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Do Laterals Create or Destroy Value? - Adam Smith, Esq.
Finally, back to integration:  It begins at the very start of your talks with the potential target firm or lateral hires.  And you will need to spend real money on it.  According to the study, over 90% of the acquisitions that added value spent 6% or more of the deal value on integration, while 93% of the value-destroying deals spent less.  (I know it may be hard to draw a comparison to “6% of what, exactly?” but notionally think of it as real money.  A $100-million acquisition, which probably happens across the national economy several times a week, would imply >$6-million spent on integration.)

Finally, do not
laterals  partners  strategy 
4 weeks ago by JordanFurlong
The pay-hours tradeoff in the London market | Legal Evolution (083)
Re Figure 2, notice how virtually all the orange data points (Leading Wall Street / Private Equity firms) are well above market.  Indeed, their appearance is the main reason why all but one of the green data points (Magic Circle firms) are so far below market.  Half a generation ago, the Magic Circle firms set the market. The entry of the U.S. firms into London changed that.
laterals  compensation  purpose  culture 
february 2019 by JordanFurlong
Asia's Lateral Market: More Partners from U.S.-based Firms Jump to Chinese Firms; Fewer Lawyers Moving to U.S. Firms | The American Lawyer
And Fangda is only one of several elite Chinese firms that are on a recruitment tear that targets senior lawyers from global firms. Throughout 2018, nine Chinese law firms hired 22 partners who most recently practiced at global firms, according to an analysis conducted by Law.com’s  The Asian Lawyer of 228 partner-level hires recorded across Asia during the 12 months ended Dec. 31, 2018.
The 22 partners more than tripled the seven moves from international firms to Chinese firms recorded in a 14-month period ended February 2016. And half of the 22 lawyers had already made partner before moving to Chinese firms, whereas in 2015-16, all seven lawyers made the jump to partner by moving from an international firm to a Chinese firm.

The Chinese firms making most of these hires—Fangda, Han Kun Law Offices, Jingtian & Gongcheng and Commerce & Finance (Tongshang)—already have sound reputations in the market and are financially capable of making more ambitious hires. Firms such as Fangda and Haiwen & Partners have traditionally hired lawyers with global firm experience and offer a shorter partnership track. But they are now willing to invest in more senior hires as they grow to compete with global players for more premium work.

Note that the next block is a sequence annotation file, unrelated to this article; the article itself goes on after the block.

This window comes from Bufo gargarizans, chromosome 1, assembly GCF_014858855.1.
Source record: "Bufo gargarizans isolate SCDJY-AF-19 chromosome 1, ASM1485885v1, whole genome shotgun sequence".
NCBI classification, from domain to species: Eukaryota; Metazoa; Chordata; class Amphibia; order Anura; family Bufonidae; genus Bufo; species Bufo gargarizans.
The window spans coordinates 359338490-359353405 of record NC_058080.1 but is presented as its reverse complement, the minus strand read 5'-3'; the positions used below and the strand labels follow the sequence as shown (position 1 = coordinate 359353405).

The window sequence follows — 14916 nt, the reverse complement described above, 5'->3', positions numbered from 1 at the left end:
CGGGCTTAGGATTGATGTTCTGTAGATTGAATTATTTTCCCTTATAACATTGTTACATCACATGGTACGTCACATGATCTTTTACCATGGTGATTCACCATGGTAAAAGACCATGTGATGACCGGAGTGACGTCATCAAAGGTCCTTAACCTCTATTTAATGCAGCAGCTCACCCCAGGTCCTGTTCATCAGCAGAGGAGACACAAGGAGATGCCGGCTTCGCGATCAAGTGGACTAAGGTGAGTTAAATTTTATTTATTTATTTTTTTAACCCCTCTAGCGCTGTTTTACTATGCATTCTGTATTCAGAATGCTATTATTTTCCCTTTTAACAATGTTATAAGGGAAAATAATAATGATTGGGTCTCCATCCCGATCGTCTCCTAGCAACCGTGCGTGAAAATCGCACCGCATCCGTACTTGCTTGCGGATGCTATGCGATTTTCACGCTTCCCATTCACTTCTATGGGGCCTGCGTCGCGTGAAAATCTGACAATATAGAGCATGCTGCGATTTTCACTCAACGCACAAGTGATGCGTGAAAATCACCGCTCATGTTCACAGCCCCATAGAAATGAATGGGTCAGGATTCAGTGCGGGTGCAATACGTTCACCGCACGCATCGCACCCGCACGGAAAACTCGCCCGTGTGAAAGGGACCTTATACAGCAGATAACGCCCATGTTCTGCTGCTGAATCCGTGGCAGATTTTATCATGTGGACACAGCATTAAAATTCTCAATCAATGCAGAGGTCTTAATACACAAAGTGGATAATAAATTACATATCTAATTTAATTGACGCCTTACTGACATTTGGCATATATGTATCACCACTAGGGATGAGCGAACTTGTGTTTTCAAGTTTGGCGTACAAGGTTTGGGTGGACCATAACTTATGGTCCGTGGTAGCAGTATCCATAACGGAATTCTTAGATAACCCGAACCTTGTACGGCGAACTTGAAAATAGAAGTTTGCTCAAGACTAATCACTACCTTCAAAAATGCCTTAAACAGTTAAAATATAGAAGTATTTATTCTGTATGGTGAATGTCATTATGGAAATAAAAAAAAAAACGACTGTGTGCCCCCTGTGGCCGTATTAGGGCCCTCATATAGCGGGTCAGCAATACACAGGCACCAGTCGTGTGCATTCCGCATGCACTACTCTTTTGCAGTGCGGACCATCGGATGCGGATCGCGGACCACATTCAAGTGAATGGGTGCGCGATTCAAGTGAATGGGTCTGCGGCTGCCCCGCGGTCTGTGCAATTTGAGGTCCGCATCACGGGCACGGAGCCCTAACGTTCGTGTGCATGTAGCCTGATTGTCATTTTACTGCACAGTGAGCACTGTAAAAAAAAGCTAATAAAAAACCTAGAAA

Part of that expansion is to develop a viable practice in Hong Kong. Last year, 13 out of the 22 partners Chinese firms recruited from international firms were in Hong Kong. That compares to only two in 2015, both hired by Zhong Lun Law Firm, which at the time was one of the few mainland firms with a sizable Hong Kong office. In 2018, Han Kun, Jingtian and Tongshang, which didn’t have or had just started their Hong Kong offering three years earlier, were among the most active recruiters in Hong Kong as Chinese firms expanded in the city.

Many of these hires have been fueled by a push by Chinese firms for a more prominent role in Hong Kong listings work. Several of last year’s most high-profile moves, such as Shearman & Sterling Asia capital markets head Colin Law’s departure for Fangda, and Mayer Brown Hong Kong senior partner Elaine Lo’s jump to Jingtian & Gongcheng, fell into that category.
china  laterals  global 
february 2019 by JordanFurlong
Junior Lawyers Are Going Extinct And Nobody Knows What To Do About It | Above the Law
Professor John Flood of Griffith University in Queensland, Australia also sees this danger. In a new academic paper titled, “Legal Professionals of the Future: Their Ethos, Role and Skills,” he writes:

The effect of automation here could be dramatic in that if junior associates were to be gradually culled from firms, the entire reproduction of the legal profession could be jeopardised since law firms are structured around associates being promoted to partnership…

Exactly. Sooner rather than later, firms are going to slow their junior hiring and focus on a narrower range of candidates. Unfortunately, the path to building a great lawyer is a pyramid scheme and it’s harder to guarantee good results when there are less bodies in the system getting tested for their professional acumen.

Moreover, screwing up the most basic tasks is a critical part of becoming a well-seasoned attorney. What happens when we lose those tasks to throw at a first-year? What replaces that hands-on education?

Legal Cheek cites a Law Society study that estimates:

Over the longer term, the number of jobs in the legal services sector will be increasingly affected by automation of legal services functions. This could mean that by 2038 total employment in the sector could be 20% less than it would otherwise have been, with a loss of 78,000 jobs — equal to 67,000 full-time equivalent jobs — compared to if productivity growth continued at its current rate.

Gloom and doom over unemployment is usually misplaced. Jobs tend to just get shifted — more firm lawyers become freelance attorneys or join non-traditional legal services companies, for example. But if the training regime for young lawyers isn’t addressed, the population of competent attorneys to fill these new gigs will simply dry up.

Firms and law schools need to start taking this challenge seriously because life comes at you fast, and the profession could face its existential crisis sooner than folks realize.
firms  laterals  training  competence  schools 
january 2019 by JordanFurlong